5 Facts About the Humble Lock
Home security can be a funny thing. You can invest in the best, state-of-the art security and monitoring system that money can buy, but if you don’t have a good set of locks, it’s all for naught.
Yep. The lock is one of the oldest inventions in home security, pre-dating television, radio, the industrial revolution, the renaissance, and yes, even feudalism, but its staying power lies in its versatility and simplicity. They have kept our valuables and families safe for centuries, but oh, how little we know about them, or even pay attention to them.
But I suppose that’s the hallmark of a good lock, right?
Still, lets give the humble lock its due with a few facts that you may or may not know about them.
1) Locks date back to ancient civilization. The earliest known mechanical lock was found in the capitol of Assyria with the forerunner to the pin-and-tumbler model being unearthed in Egypt. In ancient Rome, keys were worn as rings on the fingers. This not only assured that the key would be on the person at all times, but proved that its wearer was wealthy enough to have anything worth protecting.
2) It wasn’t until the industrial revolution that lock manufacturing became sophisticated enough to make the cylinder and tumbler lock possible. Electronic alternatives have been made available in recent years, but test after test have proven the versatility of the original design over the rest.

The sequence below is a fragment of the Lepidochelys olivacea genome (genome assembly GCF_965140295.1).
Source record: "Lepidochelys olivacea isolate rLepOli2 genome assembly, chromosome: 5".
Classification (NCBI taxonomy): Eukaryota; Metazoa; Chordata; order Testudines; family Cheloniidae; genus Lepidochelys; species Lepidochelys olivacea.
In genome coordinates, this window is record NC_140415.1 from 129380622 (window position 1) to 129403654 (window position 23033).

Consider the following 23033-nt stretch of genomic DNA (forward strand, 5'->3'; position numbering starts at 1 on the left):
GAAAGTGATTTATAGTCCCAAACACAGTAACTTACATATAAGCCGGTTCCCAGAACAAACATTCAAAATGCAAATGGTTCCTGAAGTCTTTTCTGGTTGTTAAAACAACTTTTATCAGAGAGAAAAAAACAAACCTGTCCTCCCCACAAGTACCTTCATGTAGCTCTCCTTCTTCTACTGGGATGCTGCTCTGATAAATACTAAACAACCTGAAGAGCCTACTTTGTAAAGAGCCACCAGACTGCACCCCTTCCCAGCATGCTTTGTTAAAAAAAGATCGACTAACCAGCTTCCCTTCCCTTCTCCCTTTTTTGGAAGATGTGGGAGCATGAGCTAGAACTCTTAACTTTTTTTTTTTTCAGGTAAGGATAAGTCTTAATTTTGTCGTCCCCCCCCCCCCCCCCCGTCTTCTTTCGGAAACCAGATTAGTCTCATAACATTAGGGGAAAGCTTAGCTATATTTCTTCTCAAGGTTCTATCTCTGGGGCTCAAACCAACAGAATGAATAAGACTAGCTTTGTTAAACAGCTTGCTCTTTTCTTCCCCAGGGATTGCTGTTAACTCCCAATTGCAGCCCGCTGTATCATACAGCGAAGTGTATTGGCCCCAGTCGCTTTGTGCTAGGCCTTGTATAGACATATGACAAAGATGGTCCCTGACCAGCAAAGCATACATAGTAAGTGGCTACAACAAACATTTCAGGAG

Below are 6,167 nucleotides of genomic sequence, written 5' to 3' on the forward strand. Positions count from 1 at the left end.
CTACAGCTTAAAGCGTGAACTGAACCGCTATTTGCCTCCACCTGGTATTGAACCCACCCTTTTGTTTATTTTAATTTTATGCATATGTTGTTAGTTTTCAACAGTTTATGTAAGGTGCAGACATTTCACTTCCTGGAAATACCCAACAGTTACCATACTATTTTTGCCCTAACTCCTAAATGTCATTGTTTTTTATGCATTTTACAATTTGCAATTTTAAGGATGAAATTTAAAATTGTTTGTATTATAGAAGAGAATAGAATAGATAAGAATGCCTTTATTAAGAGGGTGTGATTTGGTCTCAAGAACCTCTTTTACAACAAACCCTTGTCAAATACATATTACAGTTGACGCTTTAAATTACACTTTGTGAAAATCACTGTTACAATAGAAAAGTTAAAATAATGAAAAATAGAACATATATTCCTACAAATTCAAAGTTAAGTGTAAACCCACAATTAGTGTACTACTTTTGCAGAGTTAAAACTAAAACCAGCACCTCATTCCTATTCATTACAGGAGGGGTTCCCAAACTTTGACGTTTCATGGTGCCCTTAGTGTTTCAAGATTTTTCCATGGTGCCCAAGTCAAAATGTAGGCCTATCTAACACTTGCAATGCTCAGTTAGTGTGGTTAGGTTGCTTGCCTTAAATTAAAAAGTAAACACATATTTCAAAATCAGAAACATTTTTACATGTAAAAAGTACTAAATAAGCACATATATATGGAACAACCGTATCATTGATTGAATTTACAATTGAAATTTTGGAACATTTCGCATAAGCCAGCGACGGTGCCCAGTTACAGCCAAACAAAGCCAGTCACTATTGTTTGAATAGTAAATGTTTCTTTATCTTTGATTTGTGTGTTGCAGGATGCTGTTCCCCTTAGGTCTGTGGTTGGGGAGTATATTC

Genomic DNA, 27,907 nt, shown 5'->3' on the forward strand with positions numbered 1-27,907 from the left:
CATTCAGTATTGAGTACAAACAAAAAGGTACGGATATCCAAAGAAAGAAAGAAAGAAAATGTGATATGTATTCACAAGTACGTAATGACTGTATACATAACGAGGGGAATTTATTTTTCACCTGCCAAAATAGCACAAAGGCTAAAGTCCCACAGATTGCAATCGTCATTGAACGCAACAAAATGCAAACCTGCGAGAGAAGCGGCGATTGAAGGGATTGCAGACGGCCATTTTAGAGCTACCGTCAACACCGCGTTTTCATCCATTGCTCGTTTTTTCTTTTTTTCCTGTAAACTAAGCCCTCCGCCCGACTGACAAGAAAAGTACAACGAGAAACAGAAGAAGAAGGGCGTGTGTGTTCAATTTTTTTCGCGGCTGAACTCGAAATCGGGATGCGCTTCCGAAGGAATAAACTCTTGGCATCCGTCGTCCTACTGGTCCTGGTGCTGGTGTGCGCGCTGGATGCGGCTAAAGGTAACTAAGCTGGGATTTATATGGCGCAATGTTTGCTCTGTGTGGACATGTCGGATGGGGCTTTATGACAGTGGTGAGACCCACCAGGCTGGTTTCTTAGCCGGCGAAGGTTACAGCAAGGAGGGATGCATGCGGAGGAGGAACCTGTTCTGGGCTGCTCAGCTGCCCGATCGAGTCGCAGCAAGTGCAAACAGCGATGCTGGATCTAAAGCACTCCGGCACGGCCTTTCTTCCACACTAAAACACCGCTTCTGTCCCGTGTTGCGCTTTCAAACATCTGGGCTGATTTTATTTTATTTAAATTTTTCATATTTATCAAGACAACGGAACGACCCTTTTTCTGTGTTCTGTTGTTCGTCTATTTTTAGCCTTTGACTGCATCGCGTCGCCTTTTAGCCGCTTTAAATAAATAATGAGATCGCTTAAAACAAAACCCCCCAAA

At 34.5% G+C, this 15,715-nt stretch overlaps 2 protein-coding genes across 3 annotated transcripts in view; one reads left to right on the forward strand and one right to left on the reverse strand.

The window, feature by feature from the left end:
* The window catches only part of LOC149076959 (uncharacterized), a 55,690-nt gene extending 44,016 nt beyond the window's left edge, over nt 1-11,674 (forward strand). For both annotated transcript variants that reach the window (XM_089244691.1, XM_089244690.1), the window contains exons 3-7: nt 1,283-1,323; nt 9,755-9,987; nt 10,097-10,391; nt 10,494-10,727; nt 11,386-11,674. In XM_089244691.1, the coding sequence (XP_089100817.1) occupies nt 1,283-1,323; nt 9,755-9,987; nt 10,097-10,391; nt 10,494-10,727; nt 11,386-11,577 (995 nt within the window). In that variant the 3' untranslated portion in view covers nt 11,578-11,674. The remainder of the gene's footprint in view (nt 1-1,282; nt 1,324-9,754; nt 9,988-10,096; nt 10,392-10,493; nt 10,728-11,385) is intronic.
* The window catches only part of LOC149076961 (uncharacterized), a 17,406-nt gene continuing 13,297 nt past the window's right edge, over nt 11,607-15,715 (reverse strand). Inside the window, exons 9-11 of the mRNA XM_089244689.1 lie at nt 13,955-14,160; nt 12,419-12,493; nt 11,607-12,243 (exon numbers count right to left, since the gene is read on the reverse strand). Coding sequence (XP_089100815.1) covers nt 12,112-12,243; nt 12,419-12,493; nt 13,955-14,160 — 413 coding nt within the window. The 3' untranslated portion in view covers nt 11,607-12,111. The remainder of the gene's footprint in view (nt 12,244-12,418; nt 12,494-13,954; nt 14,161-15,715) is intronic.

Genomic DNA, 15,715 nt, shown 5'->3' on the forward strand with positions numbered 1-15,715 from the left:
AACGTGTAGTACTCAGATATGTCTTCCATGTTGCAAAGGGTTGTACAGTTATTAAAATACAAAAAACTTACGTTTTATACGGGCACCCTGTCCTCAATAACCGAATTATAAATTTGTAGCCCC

3) Despite the glamourization of the master lock-picking cat burglar, the majority of lock failure is due to brute force with a cordless drill, a credit card, or just a plain kick to the stike plate.
Also, despite claims to the contrary, the most effective lock type is a good old-fashioned deadbolt. Consumer Reports has put a range of products through a battery of tests, and the results can be found here.
4) With the advent of “smart” technology and the “Internet of Things”, biometrics is becoming the buzzword of locks and security, exploding into a $13.8 billion industry.
The idea is that you can duplicate keys and crack passwords, but you can’t duplicate the human fingerprint or retinal pattern.
Some experts have pointed out, though, that if a biometric lock is ever cracked, you can’t change your fingerprint or retina, either.
5) As fancy as home monitoring systems have become, the most common cause of break-ins stems from not locking doors. It doesn’t matter how sophisticated the system is. If the first and oldest line of defense isn’t armed, per se, then the rest of the system is rendered completely ineffective.
And there you have it. The next time you lock your doors on your way out, consider the history, the lineage, and the rock-solid engineering of the humble lock.
Amazing isn’t it?
First Baldwin Insurance